·
Sep 2020 TOTM Winner
Joined
·
335 Posts
Discussion Starter · #7 · (Edited)
Moving the shock mount inboard has the same affect as reducing the spring rate. Changing preload does not change the spring rate. I would set the preload to where you are showing 12" from the plastic skid plate.
Thanks for the starting point. I forgot to measure the ground clearance before I started so I will take a look and see where it is at right now. I did take some measurements but I didn't go from the bottom of the skid plate to get an actual ground clearance measurement. From what I did measure I think I'm close to stock ride height right now but I will check it again. Like I mentioned I think I will need to add a little preload from where I'm at now, especially to the rear but I will get it out and run it first just to see. The extra ground clearance is nice, but at this point I would rather keep the machine as low and wide as possible for off camber situations as opposed to clearing a few more rocks. My current riding is a mix of slower rocky technical trails (TN, WV, KY) and sandy corrugated/whooped out Michigan trails, so I'm trying to find that balance somewhere.

EDIT: I measured it last night and empty I am right at 12" to the skidplate in the front and around 11 3/4" to the bottom of the frame rail by the receiver hitch in the rear.
 

·
TOTM Winner Sep '21
Joined
·
737 Posts
Please keep us informed as you get more time on it and get a good feel of how the suspension works for ya.

Like I mentioned in another thread, like you, I was always interested in adding about 1/2" lift with the BP kit. I wondered whether the OEM spring rate would function as needed by reducing the preload instead of increasing ???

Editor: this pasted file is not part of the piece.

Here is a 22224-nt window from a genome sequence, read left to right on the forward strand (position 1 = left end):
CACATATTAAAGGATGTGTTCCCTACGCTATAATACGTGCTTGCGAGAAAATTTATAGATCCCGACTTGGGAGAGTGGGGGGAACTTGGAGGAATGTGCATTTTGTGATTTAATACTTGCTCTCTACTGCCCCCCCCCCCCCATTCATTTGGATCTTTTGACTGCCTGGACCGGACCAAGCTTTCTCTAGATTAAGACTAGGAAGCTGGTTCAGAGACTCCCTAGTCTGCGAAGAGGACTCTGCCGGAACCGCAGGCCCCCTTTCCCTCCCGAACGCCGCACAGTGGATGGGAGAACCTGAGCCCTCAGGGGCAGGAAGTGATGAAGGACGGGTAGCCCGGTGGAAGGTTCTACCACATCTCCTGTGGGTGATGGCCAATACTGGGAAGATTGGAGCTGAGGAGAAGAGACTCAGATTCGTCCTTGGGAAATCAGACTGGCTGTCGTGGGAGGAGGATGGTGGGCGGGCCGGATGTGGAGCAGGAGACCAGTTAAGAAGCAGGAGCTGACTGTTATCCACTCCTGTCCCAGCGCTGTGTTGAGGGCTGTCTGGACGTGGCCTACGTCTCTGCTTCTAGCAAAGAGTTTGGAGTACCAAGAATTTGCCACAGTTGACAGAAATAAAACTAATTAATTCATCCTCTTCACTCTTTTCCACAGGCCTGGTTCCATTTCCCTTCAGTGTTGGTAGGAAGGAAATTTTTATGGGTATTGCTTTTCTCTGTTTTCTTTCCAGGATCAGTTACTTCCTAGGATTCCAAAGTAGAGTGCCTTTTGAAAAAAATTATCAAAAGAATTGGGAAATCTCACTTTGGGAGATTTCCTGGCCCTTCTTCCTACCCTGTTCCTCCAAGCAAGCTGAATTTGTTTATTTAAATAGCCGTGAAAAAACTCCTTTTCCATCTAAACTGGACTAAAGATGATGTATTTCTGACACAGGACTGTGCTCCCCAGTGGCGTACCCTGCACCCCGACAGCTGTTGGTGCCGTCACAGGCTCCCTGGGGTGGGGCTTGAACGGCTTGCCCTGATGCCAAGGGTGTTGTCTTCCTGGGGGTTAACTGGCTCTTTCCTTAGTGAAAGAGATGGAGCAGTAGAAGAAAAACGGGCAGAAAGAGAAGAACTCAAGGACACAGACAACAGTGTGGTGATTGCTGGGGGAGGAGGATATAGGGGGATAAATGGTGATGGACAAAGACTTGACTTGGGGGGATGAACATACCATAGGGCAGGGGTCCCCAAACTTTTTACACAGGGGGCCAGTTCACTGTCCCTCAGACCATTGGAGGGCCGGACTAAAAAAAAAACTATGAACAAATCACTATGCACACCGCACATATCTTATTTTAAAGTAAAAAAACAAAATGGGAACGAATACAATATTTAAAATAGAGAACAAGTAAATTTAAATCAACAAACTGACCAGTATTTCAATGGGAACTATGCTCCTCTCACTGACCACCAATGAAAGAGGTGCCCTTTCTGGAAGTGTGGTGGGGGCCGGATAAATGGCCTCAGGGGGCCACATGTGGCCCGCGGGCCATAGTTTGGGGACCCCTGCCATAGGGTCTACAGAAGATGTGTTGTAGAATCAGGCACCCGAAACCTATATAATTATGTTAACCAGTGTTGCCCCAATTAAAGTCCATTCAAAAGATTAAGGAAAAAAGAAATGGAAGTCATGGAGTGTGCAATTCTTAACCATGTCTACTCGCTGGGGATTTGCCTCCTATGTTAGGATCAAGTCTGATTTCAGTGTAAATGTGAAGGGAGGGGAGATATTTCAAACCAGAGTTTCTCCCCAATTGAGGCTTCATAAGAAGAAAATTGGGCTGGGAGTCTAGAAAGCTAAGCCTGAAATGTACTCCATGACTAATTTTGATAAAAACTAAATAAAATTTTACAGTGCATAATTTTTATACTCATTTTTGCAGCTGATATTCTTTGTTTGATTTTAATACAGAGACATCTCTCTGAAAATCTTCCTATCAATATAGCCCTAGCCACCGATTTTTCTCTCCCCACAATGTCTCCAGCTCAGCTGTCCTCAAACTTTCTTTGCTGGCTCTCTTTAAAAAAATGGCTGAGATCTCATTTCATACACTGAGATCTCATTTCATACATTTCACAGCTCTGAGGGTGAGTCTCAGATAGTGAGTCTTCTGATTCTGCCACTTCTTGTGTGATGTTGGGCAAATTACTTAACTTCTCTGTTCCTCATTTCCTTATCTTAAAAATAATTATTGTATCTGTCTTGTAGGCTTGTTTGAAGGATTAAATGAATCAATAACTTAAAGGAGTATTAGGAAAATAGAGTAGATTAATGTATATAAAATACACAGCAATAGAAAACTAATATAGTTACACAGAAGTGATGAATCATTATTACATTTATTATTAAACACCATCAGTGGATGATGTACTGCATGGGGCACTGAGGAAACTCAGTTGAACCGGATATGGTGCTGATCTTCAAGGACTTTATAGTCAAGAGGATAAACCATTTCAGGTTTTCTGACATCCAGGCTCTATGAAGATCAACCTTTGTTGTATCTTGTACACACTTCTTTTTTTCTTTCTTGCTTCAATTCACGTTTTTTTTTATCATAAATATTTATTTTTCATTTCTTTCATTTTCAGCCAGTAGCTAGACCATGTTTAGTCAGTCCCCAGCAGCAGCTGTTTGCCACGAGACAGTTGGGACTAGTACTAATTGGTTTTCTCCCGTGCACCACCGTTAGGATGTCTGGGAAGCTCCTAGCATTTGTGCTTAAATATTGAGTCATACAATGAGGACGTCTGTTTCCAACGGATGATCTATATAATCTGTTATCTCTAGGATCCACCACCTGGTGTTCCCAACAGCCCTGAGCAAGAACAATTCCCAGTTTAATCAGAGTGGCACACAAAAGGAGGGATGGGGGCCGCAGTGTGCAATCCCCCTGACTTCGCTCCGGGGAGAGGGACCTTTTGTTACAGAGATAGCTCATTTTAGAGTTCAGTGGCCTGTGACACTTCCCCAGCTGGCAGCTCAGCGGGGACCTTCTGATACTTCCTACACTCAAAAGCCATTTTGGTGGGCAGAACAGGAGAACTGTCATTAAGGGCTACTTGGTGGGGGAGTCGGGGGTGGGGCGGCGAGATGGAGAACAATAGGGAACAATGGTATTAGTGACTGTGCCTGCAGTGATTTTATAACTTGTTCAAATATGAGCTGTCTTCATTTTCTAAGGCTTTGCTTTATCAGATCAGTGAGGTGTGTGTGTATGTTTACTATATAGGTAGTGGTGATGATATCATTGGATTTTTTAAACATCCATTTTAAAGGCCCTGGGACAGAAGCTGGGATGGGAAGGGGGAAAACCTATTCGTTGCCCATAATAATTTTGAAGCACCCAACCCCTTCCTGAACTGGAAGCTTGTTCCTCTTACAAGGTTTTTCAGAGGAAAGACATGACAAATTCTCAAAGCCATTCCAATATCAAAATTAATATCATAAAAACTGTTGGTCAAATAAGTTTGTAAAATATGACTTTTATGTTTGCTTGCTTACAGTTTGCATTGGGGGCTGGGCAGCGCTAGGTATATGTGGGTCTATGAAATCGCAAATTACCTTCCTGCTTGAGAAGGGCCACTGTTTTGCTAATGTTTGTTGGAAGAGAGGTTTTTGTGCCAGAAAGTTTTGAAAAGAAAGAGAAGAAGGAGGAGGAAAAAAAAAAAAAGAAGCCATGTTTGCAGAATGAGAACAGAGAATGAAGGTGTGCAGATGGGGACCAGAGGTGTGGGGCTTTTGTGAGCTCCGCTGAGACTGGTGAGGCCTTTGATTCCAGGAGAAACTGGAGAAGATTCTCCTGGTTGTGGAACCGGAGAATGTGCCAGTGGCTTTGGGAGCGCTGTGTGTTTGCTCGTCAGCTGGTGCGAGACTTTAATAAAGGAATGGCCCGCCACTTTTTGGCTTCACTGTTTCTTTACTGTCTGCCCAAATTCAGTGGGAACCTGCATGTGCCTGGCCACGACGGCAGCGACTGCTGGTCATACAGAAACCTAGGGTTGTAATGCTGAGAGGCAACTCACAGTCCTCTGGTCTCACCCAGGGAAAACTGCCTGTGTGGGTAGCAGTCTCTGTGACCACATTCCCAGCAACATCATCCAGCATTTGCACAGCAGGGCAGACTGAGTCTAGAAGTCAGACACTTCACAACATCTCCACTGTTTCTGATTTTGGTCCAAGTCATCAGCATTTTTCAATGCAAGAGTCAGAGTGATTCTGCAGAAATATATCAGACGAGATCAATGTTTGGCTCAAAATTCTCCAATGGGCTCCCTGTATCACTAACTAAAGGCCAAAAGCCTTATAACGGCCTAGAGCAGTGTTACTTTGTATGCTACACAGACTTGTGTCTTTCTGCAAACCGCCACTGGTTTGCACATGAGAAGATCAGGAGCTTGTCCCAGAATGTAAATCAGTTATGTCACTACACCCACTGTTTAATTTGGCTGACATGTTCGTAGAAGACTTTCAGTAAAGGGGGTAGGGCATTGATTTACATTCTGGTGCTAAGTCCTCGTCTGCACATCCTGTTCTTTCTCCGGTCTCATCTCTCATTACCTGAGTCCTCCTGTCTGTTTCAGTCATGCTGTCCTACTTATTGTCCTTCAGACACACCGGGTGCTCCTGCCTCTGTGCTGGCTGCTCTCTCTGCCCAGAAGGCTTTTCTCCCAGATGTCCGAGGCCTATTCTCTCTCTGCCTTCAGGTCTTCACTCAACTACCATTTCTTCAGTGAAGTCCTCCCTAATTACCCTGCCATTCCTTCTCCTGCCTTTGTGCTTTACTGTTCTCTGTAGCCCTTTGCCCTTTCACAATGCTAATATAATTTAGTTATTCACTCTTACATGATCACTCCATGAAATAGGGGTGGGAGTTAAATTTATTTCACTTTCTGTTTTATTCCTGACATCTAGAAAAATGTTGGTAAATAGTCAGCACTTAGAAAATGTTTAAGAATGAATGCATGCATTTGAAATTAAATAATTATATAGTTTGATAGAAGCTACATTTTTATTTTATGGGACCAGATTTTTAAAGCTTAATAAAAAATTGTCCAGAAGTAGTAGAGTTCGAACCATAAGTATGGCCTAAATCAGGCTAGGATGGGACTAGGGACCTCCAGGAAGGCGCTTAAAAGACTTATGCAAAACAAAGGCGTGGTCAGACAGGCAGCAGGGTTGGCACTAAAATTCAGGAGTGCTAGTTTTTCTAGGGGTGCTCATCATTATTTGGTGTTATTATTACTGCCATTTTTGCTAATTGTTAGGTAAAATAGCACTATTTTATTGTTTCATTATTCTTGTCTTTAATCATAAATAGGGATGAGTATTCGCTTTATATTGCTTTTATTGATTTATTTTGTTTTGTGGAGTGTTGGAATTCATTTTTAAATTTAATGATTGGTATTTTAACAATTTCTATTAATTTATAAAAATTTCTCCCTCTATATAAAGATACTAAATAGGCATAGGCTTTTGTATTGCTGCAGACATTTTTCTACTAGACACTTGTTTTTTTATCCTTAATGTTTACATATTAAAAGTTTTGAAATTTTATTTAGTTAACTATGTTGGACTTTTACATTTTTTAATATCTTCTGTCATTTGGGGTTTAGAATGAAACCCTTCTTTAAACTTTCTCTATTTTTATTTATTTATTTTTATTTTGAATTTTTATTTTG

In short, you can over-preload a spring that is too soft and get the ride height, but the spring/shock may still be too soft to keep from bottoming prematurely.

This is a big deal on MX bikes as riders come in all sizes and skill levels. Trying to keep up with the suspension on my growing Grandkids MX bikes is ever changing..., just like their needs for larger, and larger riding gear! :cry:
 

·
Sep 2020 TOTM Winner
Joined
·
335 Posts
Discussion Starter · #9 · (Edited)
small update: I put about 400 miles on the machine last week while I was on a hunting trip, mostly wide open snowmobile type trails and I was messing with the shock set-up a bit. I added about a 1/2" of preload to the rears before I left because I was carrying a fair amount of weight but left the fronts at 11". I definitely need to add a bit of preload to the front with the 28" tires just for clearance, as I do get a bit of rubbing on that drivers side recall plate when it's stuffed. It seemed to handle the small corrugations pretty well overall, but both front and rear would bottom out on bigger hits at speed - just as blazer mentioned in this thread earlier. I did play with the compression adjustment some and also the tire pressure. I settled in the middle for compression on the fronts and almost maxed out in the rear but I have to say, with the bighorn 2.0 tires, the psi makes a big difference in those small corrugation/washboard type bumps. Even a difference from 8 psi to 11 psi was quite noticeable at speed over these little bumps. 7 or 8 psi really helped soak it up quite well, but then it's tougher on the pavement sections because of the scrub when turning, etc. I think I settled on around 9 psi in the front and 10 in the rear with a pretty heavy load. So I think that I am going to add about a 1/2" of preload to the fronts and maybe half that in the rear and see where that gets me. Again, my main goal is to keep as much width as possible (lowest lift height) while still clearing the 28's and maintaining a comfortable ride (without buying new shocks).
Loaded with gear for the hunt...
Wheel Tire Plant Car Vehicle
 
1 - 9 of 9 Posts
Top